A desire to stop working for others and begin building a hospitality dream of their own led Belfast brothers, Gerard and Christopher McQuillan to establish one of Belfast’s most unusual dining experiences.
The clue is in the name. Freight, at CS Lewis Square in the east of the city, is a restaurant created inside a series of old shipping containers. Opened in March this year, the venue’s industrial appearance conceals a comfortable and contemporary interior where a focus on service and high-end seasonal cooking has helped it to a solid Trip Advisor rating of 4.5.
It’s vindication of the people-centric approach adopted by brothers Gerard and Christopher McQuillan – both are grateful for the warm support they say they have received from the community in east Belfast and keen to “give a little back” to the local people that have made them so welcome.
When the restaurant opened its doors in March this year, it was called Pot, Kettle, Black, but the rights to the name already lie with an eatery in Manchester and the brothers were forced to find a new moniker for their fledgling business.
“To be honest, we felt that ‘Freight’ was more fitting anyway because of the containers,” Gerard tells LCN. “The place is really quirky and we have the element of surprise, it’s beautiful inside with a real eclectic mix of modern décor. This is a very cool restaurant to sit in.”
Gerard (31), comes to Freight with strong trade credentials, having previously been head chef at Dublin’s prestigious National Concert Hall for more than four years.
He’s been familiar with hospitality since his very early teens when he worked alongside his granny Monica as part of her silver service team.
“I watched all the chefs knocking it out and I always had a lot of respect for them,” recalls Gerard.
A few years later, he acted on his aspirations and took a place at the former College of Business Studies at Brunswick Street in Belfast where he studied hospitality and catering.
On leaving the college, his first job was a commis chef for Michael Deane under his head chef at the time, Ricky Hay – Gerard describes the experience as “a real eye-opener”. After nine months or so, he moved to the former Oxford Grill where he worked as a commis chef for about a year.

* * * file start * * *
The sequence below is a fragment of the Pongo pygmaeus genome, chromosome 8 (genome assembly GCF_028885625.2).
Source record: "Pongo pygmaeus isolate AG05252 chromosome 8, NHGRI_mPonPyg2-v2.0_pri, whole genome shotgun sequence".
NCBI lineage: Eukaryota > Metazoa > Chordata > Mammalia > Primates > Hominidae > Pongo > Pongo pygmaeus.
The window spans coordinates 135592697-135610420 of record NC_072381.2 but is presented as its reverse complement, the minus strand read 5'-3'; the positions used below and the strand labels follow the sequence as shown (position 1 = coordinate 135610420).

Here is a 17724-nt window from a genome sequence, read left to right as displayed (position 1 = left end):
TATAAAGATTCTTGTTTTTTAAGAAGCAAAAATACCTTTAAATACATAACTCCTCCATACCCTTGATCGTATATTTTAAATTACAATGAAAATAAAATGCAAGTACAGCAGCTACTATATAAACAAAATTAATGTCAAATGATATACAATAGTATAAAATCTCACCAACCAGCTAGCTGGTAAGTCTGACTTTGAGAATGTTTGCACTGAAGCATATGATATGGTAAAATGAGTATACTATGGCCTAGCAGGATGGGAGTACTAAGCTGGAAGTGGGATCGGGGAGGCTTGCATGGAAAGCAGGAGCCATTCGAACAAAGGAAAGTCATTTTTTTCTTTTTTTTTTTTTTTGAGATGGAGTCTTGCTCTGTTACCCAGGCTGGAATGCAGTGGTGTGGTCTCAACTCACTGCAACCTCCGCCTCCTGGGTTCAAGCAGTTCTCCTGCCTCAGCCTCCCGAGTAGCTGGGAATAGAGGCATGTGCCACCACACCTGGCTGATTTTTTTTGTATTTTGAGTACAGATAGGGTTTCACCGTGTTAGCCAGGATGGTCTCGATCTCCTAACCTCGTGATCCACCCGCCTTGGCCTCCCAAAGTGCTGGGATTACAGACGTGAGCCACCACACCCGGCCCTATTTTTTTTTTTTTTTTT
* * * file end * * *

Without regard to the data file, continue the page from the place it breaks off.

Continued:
A further stint at Cutter’s Wharf followed but Gerard was growing tired of Belfast. When a spot at the National Concert Hall was advertised, he successfully applied and within a short time, he’d been made head chef at the venue.
“This is the home of the National Symphony Orchestra and so there were always symphony orchestras from around the world doing residencies, the clientele was very demanding,” says Gerard. “There were lots of big evenings there and on top of that, the company I worked for had a lot of big contracts, including the National Gallery of Ireland and Phoenix Park and I had to oversee these as well. It was tough, but it was very good for my career.”
Gerard came north again after he and his partner, India, decided to get married. He wasn’t sure what he wanted to do about work and so he spent time helping out some of his friends in the trade. His brother, Christopher, who has a background in mixology, was similarly disillusioned with the state of his own career and in October last year, the pair decided to try organising some supper club events.
The first evening – a five-course tasting menu followed by dancing – was very successful after members of the cast of television drama, Peaky Blinders attended and tweeted about the experience.
Gerard and Christopher’s supper club nights – christened ‘The Gypsy Kitchen’ – have continued to be popular and are now organised on a monthly basis.
Freight came into being after Gerard struck up a relationship with the East Side Partnership and eventually took charge of the shipping containers in which a café had previously been operating. Initially, he built his offering around the concept of a casual brunch menu, with supper also available between Thursday and Saturday.
“Initially, we had to work at it, but then the summer came in and it just went absolutely mental. People were queued out the door,” says Gerard. “”It’s cool”, that’s the response we get most of the time. There’s always great music blasting and a really relaxed, casual atmosphere. And the food will shock you, I guarantee you, it’s not what you’re expecting.”
Christopher looks after front-of-house for Freight. A former regional winner of the prestigious Bacardi Legacy cocktail competition and an LCN Bar Person of the Month, he puts the emphasis on friendly, down-to-earth service.
“I have to say, people have been really positive. We’re only human, but we put our heart and soul into this and feedback generally has been really encouraging. We couldn’t work any harder and that shows in the food and service. I think it’s because we are doing this for ourselves. There’s always a smile and everyone gets a warm welcome and a ‘thank-you’.”
As for the future, Gerard says that securing a liquor licence is a priority.
“We’re bring-your-own at the moment, but we think that by March, we should be in a position to go for our licence and once that happens, we’re going to be working with the local craft breweries. There are big things going to be coming to this area.”
Gerard says that the whole community in east Belfast has been very supportive of the new restaurant:
“We’re not from this area but everyone has just been fantastic,” he adds. “They’ve really got behind us and we’d like to give a little back and make sure that we end up with the best place in Belfast that people can visit.
“This has been the toughest thing that we’ve ever taken on, but it’s been so rewarding and I wouldn’t change any of it.”